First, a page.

Video Game Mascots

Examples of Excellent Video Game Mascots

Having spent decades playing video games, I have seen countless games come and go. The games that I can still remember usually have something “representable“, something that brings back memories of the past. Usually this memory is tied closely to a mascot. According to Wikipedia, a mascot can be a person, animal or object that brings luck or to represent a group with common public identity (a brand). Since we are a Tree of Savior game website, let us examine TOS’s mascot, the Tree of Savior.

Tree of Savior Logo

Mascot worthy? Don’t get me wrong, it is undoubtedly a well designed logo, I just don’t think it is as representable as a mascot yet. Up until now, Tree of Savior has been largely marketed as a successor of Ragnarok Online. If IMC Games wants Tree of Savior to be THE Tree of Savior that everybody loves and have sweet memories about, they should start advertising their game with a mascot.

Memorable Games with a Mascot

I believe a mascot (or an icon) is part of the equation to create a game that has the x-factor. Good games may sell well in the industry with proper marketing. However, great games create hardcore fans that sell the game for them through words of mouth.

Let us go through a few of the examples of excellent video game mascots.

The Chocobo

Square Enix created the one of the most successful video game mascots in the Final Fantasy franchise, the Chocobo. Chocobo is a yellow and ostrich sized chicken that can be mounted in Final Fantasy games. Chocobo made its first appearance in Final Fantasy II and since then, Chocobo has never failed to appear in every Final Fantasy franchise. Nowadays whenever one sees a Chocobo image, one relates to Final Fantasy straight away. Chocobo’s mascot has been in Final Fantasy since 1991.

Final Fantasy Chocobo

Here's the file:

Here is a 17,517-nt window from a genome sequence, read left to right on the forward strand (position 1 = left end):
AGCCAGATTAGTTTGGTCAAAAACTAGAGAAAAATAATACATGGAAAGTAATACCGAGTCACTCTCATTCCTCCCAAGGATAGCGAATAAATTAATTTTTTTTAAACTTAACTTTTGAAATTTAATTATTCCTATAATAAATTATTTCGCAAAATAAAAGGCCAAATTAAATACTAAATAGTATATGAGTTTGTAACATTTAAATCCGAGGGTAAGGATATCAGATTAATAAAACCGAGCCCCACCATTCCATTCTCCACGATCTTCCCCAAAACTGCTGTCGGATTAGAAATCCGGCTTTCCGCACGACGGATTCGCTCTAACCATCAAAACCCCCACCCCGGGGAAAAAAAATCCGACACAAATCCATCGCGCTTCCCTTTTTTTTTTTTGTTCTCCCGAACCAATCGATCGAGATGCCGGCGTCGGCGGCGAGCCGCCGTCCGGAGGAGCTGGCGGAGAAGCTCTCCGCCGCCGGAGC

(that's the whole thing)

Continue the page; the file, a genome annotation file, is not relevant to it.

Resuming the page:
Baby Chocobos video appears everytime during the “Chocobo Medley” music in Distant World’s Orchestra Concert. Without fail, the audiences will “aw” during their appearance.

The Poring

Next on my list would be the Poring from Ragnarok Online. Despite my previous article about how RO is failing, the Poring ranks as one of the best video game mascots in my list. GRAVITY did a superb job creating mascots for Ragnarok Online and boy they are not short with ideas when it comes to this pink monster. Poring comes in many shapes, colors and species: Poring, Poporing, Metaling, Mastering, Deviling, Angeling etc. The Poring is probably the reason why Ragnarok Online is still a much loved game after 12 years.

Ragnarok Online Mastering
Mastering accompanied by many Porings

Sarah Kerrigan and the Zerg Race

Hmm, maybe not everyone will agree with me on this one, but I do believe that the Zerg race led by the metamorphosed Sarah Kerrigan have become a mascot for Starcraft, a game developed by Blizzard. Sarah Kerrigan used to be human, until Arcturus Mengsk abandoned her to the Zerg swarm. The Overmind, the leader of the Zerg at that time thought Kerrigan’s psychic power will be a great weapon against the Protoss. Instead of killing her, the Overmind infested her as a strong Zerg ally, called the Queen of Blades. However, things did not turn out his way, Kerrigan wanted to lead the Zerg race. Eventually, she schemed and killed the Overmind to gain control over the entire Zerg race.